* A bestseller when it was first published in 1928, THE CHILDREN is a touching, bittersweet novel about a middle-aged man's relationship with a band of unruly children - and of his conflicting feelings for the eldest, a girl on the cusp of womanhood.
On a cruise ship between Algiers and Venice Martin Boyne, a bachelor in his forties, befriends a band of ebullient, precocious children. The seven Wheater stepbrothers and sisters, grown weary of being shuttled between mother and father 'like bundles', are eager for their parents' latest reconciliation to last. They are kept together as a 'family' by the eldest, Judith, who takes on the role of protector. Genuinely outraged at the plight of the 'homeless' and fought-over children, Boyne finds himself increasingly drawn to their enchanting, improper and liberating ways. Among the colourful cast of characters are the Wheater adults, who play out their own comedy of marital errors; the flamboyant Marchioness of Wrench; and the vivacious fifteen-year-old Judith Wheater, who captures Martin's heart. With deft humour and touching drama, Wharton portrays a world of intrigues and infidelities, skewering the manners and mores of Americans abroad.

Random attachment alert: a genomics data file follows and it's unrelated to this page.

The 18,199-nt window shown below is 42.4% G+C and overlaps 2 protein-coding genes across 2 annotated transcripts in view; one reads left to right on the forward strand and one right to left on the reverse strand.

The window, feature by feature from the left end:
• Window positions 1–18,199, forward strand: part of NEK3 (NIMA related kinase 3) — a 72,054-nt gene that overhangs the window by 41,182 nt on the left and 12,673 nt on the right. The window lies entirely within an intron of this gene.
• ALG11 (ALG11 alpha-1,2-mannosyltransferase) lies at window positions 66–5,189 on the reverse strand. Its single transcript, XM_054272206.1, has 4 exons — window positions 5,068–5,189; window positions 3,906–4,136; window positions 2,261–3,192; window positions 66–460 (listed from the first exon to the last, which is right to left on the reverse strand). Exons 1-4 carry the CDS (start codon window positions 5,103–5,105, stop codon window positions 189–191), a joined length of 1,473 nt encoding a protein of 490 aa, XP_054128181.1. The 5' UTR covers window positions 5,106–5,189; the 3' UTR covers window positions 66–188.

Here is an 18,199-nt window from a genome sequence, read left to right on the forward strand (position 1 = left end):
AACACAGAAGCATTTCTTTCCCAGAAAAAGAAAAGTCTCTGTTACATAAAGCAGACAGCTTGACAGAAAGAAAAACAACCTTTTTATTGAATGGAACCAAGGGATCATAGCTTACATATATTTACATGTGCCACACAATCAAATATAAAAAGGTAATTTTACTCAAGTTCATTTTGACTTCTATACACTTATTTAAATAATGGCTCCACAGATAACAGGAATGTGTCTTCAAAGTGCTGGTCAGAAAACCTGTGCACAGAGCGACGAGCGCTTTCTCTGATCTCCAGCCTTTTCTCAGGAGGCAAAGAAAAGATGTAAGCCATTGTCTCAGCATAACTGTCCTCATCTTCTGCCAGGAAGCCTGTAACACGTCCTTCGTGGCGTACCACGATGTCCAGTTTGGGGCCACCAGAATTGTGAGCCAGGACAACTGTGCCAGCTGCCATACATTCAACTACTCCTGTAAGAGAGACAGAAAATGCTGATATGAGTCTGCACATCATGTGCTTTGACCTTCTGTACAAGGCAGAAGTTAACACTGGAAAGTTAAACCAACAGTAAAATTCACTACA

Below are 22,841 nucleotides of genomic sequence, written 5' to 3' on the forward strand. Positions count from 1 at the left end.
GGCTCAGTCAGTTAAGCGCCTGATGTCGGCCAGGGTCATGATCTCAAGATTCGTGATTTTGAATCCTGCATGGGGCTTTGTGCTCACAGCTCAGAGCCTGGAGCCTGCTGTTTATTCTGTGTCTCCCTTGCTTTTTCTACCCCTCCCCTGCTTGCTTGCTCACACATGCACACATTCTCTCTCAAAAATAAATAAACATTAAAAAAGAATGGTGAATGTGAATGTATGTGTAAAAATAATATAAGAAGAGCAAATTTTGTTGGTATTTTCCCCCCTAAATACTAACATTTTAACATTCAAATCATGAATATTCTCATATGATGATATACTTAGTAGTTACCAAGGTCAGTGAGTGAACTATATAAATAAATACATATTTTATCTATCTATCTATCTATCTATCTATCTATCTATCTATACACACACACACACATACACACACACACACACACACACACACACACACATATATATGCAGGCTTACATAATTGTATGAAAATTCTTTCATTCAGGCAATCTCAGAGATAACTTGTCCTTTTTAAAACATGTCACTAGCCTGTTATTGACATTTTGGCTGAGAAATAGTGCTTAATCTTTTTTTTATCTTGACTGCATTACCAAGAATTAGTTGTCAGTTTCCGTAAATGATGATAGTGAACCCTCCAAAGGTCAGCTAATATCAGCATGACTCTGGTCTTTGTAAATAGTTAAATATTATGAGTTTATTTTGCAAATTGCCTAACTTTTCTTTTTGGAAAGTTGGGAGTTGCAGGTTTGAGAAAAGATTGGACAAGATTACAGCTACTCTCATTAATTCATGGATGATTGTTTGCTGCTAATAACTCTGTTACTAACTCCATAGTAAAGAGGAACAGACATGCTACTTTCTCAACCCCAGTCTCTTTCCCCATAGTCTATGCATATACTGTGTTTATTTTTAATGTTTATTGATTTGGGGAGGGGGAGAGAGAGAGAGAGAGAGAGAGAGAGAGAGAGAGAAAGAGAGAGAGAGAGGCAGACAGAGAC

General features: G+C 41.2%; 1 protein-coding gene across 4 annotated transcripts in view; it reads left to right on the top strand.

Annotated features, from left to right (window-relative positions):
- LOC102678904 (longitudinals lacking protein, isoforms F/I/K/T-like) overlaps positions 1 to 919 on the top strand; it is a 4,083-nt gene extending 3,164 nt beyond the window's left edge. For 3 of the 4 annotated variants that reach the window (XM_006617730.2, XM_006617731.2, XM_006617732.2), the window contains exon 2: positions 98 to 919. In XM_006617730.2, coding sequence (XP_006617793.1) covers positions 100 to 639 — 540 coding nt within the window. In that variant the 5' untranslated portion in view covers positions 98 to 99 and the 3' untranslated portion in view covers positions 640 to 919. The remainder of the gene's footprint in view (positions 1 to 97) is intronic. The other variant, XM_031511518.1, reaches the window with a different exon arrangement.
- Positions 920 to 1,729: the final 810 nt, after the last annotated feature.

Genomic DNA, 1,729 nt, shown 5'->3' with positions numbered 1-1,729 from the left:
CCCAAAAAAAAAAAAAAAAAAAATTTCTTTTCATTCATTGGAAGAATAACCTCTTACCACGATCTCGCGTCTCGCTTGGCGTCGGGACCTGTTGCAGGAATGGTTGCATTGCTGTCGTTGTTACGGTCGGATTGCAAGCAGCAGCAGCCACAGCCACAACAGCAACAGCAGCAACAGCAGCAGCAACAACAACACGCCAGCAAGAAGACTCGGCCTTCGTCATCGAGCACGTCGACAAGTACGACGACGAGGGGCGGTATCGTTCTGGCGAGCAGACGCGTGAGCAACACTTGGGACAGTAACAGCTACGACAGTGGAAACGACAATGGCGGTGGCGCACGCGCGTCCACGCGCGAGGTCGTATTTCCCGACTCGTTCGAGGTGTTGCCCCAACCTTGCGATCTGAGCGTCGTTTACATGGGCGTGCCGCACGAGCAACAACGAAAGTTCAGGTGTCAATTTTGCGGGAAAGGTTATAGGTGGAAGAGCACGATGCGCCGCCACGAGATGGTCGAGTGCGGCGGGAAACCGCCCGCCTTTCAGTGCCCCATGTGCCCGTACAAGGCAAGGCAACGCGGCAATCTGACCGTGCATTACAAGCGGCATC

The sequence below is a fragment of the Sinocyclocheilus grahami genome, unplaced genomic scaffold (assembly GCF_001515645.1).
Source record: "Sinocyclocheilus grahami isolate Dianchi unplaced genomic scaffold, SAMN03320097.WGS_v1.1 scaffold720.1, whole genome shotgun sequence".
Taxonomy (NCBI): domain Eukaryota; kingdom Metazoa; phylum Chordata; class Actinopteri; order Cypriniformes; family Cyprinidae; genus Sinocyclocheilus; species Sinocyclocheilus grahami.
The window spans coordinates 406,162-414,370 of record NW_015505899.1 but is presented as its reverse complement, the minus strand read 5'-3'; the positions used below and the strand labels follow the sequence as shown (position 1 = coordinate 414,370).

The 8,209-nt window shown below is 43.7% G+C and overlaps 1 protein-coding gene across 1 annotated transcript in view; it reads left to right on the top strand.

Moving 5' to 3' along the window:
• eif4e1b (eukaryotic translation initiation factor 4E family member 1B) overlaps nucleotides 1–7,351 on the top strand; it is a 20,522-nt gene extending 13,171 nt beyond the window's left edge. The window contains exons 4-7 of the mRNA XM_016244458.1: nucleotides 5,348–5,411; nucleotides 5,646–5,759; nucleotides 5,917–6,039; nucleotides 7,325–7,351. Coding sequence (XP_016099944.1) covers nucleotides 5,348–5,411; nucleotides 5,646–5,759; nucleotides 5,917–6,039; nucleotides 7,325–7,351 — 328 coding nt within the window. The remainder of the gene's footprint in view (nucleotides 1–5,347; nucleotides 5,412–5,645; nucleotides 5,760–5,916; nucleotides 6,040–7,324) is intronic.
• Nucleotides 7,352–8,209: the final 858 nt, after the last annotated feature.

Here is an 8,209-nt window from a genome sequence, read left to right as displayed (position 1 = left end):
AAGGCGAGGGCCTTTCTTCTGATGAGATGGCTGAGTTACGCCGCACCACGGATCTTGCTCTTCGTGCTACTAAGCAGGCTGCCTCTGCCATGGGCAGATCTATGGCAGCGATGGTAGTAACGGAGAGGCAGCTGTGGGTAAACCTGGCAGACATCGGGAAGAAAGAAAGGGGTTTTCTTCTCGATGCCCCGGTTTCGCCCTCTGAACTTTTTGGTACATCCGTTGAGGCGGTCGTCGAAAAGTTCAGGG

'An engrossing picture of middle-aged infatuation' - THE TIMES
'A writer for our time' - MARILYN FRENCH
Edith Wharton was born in 1862 in New York, and later lived in Rhode Island and France. Her first novel, The Valley of Decision, was published in 1902, and by 1913 she was writing at least one book a year. During the First World War she was awarded the Cross of the Legion d'Honneur and the Order of Leopold. In 1920, The Age of Innocence won the Pulitzer Prize; she was the first woman to receive a Doctorate of Letters from Yale University and in 1930 she became a member of the American Academy of Arts and letters. She died in 1937.